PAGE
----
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How password managers and online vaults with digital inheritance can ensure financial protection

January 28, 2021
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DGLegacy password managers and online vaults with digital inheritance can ensure financial protection

Why password managers are becoming so popular

The number of people globally using password managers is rapidly increasing. While the evidence and supporting data is clear in the numerous reports and analyses available online, we can see that trend even without these formal reports – an ever-increasing number of people around us are using one or other password manager or digital vault.

The primary reason for this is that the number of online tools that people use regularly is constantly increasing. Using the same password is a big security risk, so people need to keep track and manage an ever-increasing number of unique passwords. It’s not an easy task to come up with such passwords in the first place, never mind storing and tracking them.

Password managers are excellent at this job. They allow people to securely store, track, and manage a large number of passwords with ease.

 

The merging of digital vaults and password managers

Secure digital vaults emerged with the purpose of helping people organize and track their complex digital, financial, and physical assets. Digital vaults act as a single pane of glass, enabling people to have an overall view of their assets dispersed in various asset management systems and repositories – banks, insurance companies, neobanks, online trading platforms, digital wallets, and pension funds.

Soon after the emergence of digital vaults and password managers, there was a strong trend for blurring the boundaries and merging their functionality. Password managers started to enable users to catalog and manage other types of information, in addition to passwords – credit cards, bank accounts, insurance policies, social accounts, etc.

Secure digital vaults started to enable users to catalog and track their passwords, too. Effectively, the two types of vaults merged and currently are practically identical.

This was not a coincidence. In the grand scheme of things, passwords can be considered a type of digital asset. So why not add them to secure digital vaults?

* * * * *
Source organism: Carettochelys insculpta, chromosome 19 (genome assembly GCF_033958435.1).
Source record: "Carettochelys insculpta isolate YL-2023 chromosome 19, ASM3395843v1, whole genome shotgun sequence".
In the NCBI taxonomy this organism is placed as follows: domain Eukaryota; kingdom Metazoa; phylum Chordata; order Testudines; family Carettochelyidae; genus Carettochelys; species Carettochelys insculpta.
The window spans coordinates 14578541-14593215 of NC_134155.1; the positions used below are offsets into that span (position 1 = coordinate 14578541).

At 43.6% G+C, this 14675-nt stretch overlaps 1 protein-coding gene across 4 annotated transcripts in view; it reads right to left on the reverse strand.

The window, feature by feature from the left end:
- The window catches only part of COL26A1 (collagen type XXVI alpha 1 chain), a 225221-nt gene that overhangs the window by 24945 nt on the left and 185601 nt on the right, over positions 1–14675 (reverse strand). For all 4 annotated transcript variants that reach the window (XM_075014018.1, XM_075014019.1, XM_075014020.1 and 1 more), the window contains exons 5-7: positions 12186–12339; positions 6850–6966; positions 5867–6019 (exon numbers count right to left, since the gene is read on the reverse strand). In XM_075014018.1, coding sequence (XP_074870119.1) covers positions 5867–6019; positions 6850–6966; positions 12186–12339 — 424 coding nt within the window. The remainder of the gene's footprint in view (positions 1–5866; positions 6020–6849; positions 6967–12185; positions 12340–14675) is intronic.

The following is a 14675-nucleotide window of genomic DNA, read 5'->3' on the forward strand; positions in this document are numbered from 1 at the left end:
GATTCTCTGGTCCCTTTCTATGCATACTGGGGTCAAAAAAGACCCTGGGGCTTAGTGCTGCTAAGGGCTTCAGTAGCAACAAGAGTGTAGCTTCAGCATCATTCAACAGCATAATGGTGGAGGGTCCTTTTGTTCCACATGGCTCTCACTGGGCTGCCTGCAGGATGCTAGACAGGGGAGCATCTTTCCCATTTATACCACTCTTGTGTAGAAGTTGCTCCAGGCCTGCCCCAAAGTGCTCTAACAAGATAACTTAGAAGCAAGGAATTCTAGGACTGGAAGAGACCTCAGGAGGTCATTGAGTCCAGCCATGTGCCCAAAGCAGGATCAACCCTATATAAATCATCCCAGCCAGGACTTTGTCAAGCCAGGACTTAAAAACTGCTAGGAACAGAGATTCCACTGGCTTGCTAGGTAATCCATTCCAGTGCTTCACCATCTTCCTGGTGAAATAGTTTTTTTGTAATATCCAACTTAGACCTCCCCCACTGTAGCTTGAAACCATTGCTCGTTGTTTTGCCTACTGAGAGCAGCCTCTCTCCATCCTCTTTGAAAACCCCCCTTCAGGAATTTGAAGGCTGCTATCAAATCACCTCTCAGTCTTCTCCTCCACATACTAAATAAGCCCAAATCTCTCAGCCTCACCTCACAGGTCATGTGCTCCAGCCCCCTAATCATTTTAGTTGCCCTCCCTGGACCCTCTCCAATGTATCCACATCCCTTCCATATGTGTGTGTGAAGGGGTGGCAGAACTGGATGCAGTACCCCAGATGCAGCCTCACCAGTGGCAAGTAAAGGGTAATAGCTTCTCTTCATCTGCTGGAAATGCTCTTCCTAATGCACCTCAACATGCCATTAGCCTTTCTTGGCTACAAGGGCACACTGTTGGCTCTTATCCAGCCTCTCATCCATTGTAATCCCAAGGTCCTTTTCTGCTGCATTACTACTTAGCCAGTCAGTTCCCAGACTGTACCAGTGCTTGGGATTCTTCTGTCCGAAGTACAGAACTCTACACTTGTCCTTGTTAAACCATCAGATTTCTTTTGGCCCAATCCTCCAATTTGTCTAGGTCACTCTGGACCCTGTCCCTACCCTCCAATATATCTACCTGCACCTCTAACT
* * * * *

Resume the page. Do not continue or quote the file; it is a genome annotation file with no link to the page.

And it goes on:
Password managers catalog, track and manage passwords. These passwords are for various types of digital, financial, and physical assets. So why not add all the information about these assets to password managers?

It’s easy to see why these two seemingly different types of services merged. These days, whichever type you choose, chances are high that you’ll be able to manage both your passwords and your digital and financial assets.

 

The need for digital and financial asset protection

The very reason why password managers and secure digital vaults emerged in the first place was the increasing number of online accounts, as well as the digital and financial assets owned by the users.

This increasing number of assets and online accounts soon revealed another problem. If it was difficult for the owners to track them, this meant that it was almost impossible for the family members to track or at least be aware of them.

The secure vaults and password managers tried to solve this problem by enabling sharing. This effectively allows users to share certain information with certain people.

Unfortunately this solution is far from great.

The first big problem is that it relies on people to remember the information that is shared with them for decades to come. You are sharing the information about your assets with your loved ones to gain peace of mind, but this sharing imposes a burden on your family to remember the access details for many years to come. Chances are high that they will lose or forget the access details.

Password managers and digital vaults carry the inherent risk that your loved ones will lose or forget access details.

The second drawback of these services is that they rely on the people with whom you’ve shared details to get access to the information. These services don’t have the capability to detect unforeseen events happening to the users and to proactively notify the family members with whom the information is shared.